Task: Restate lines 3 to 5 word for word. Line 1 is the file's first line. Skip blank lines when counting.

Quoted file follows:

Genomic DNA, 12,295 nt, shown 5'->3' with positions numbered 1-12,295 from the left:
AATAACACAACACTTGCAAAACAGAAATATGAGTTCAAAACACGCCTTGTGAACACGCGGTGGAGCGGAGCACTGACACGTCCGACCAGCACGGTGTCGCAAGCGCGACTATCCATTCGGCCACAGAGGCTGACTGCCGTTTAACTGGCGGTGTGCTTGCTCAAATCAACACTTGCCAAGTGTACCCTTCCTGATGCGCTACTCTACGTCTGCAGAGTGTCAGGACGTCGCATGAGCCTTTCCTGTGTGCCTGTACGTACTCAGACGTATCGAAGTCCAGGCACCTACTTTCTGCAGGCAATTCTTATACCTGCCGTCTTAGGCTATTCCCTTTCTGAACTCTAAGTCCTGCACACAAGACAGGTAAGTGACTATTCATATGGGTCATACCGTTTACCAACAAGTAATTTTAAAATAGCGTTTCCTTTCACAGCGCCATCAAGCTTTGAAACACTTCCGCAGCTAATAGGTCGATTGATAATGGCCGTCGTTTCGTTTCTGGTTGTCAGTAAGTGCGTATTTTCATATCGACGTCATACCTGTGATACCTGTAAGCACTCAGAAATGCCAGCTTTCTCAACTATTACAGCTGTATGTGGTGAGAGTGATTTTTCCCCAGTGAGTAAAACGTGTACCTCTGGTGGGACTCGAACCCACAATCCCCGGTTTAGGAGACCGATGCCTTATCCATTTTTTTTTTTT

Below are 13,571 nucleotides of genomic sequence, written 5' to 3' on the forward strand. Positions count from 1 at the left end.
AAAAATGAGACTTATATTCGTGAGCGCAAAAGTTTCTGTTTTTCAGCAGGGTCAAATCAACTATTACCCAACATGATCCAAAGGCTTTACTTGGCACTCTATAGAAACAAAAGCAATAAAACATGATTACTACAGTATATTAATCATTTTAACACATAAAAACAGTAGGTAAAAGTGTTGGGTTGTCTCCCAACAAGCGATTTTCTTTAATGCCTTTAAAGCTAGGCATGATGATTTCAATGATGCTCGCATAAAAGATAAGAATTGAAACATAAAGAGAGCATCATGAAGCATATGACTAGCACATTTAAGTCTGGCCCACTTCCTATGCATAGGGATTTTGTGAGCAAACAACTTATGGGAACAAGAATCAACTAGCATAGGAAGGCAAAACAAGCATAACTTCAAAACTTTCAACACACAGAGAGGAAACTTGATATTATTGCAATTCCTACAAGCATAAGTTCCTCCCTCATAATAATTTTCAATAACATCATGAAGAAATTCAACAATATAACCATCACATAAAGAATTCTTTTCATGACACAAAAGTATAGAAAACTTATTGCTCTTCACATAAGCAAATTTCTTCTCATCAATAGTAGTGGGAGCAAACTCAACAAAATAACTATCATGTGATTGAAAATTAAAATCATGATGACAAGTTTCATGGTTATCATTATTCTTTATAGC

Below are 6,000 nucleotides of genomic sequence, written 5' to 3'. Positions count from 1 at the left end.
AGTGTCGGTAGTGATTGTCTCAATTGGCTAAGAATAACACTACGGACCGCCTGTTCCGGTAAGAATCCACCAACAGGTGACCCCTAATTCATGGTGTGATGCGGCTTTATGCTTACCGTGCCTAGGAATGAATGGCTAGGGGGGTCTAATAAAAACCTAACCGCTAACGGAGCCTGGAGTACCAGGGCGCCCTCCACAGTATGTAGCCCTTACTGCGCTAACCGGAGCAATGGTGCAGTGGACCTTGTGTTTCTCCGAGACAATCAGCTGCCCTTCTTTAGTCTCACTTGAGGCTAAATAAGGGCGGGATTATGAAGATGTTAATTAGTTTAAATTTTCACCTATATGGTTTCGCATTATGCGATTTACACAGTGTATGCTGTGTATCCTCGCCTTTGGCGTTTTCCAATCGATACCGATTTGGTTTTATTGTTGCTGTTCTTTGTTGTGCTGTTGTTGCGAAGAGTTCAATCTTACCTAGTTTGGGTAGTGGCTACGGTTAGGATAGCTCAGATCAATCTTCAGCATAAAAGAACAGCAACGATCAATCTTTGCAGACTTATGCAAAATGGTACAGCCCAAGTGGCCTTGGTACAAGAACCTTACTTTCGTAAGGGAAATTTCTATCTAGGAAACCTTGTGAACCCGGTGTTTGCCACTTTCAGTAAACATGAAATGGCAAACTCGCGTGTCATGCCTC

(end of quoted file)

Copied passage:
Below are 13,571 nucleotides of genomic sequence, written 5' to 3' on the forward strand. Positions count from 1 at the left end.
AAAAATGAGACTTATATTCGTGAGCGCAAAAGTTTCTGTTTTTCAGCAGGGTCAAATCAACTATTACCCAACATGATCCAAAGGCTTTACTTGGCACTCTATAGAAACAAAAGCAATAAAACATGATTACTACAGTATATTAATCATTTTAACACATAAAAACAGTAGGTAAAAGTGTTGGGTTGTCTCCCAACAAGCGATTTTCTTTAATGCCTTTAAAGCTAGGCATGATGATTTCAATGATGCTCGCATAAAAGATAAGAATTGAAACATAAAGAGAGCATCATGAAGCATATGACTAGCACATTTAAGTCTGGCCCACTTCCTATGCATAGGGATTTTGTGAGCAAACAACTTATGGGAACAAGAATCAACTAGCATAGGAAGGCAAAACAAGCATAACTTCAAAACTTTCAACACACAGAGAGGAAACTTGATATTATTGCAATTCCTACAAGCATAAGTTCCTCCCTCATAATAATTTTCAATAACATCATGAAGAAATTCAACAATATAACCATCACATAAAGAATTCTTTTCATGACACAAAAGTATAGAAAACTTATTGCTCTTCACATAAGCAAATTTCTTCTCATCAATAGTAGTGGGAGCAAACTCAACAAAATAACTATCATGTGATTGAAAATTAAAATCATGATGACAAGTTTCATGGTTATCATTATTCTTTATAGC

Below are 6,000 nucleotides of genomic sequence, written 5' to 3'. Positions count from 1 at the left end.